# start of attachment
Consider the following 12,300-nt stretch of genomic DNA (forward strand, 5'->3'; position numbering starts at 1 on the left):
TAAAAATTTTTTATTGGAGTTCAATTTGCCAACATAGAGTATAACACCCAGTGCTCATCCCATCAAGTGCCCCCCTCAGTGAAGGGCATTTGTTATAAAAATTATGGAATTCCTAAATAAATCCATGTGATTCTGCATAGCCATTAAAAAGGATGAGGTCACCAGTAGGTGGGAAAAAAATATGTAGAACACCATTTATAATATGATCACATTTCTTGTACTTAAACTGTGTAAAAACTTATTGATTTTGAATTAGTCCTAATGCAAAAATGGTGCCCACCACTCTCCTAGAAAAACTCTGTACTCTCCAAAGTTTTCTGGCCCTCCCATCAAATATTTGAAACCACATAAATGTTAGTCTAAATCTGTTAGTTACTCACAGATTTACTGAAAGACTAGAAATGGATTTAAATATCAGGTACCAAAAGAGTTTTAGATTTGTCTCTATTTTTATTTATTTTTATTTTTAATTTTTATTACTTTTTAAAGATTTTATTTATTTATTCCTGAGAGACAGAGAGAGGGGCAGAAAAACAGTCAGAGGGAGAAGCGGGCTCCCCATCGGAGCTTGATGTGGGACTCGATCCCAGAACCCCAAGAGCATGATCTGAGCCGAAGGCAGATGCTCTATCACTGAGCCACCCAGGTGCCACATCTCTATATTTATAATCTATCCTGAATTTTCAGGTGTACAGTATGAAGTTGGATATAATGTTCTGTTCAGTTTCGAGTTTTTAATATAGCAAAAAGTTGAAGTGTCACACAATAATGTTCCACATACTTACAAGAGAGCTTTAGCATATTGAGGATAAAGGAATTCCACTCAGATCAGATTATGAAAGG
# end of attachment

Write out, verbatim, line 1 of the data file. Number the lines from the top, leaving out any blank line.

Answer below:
Consider the following 12,300-nt stretch of genomic DNA (forward strand, 5'->3'; position numbering starts at 1 on the left):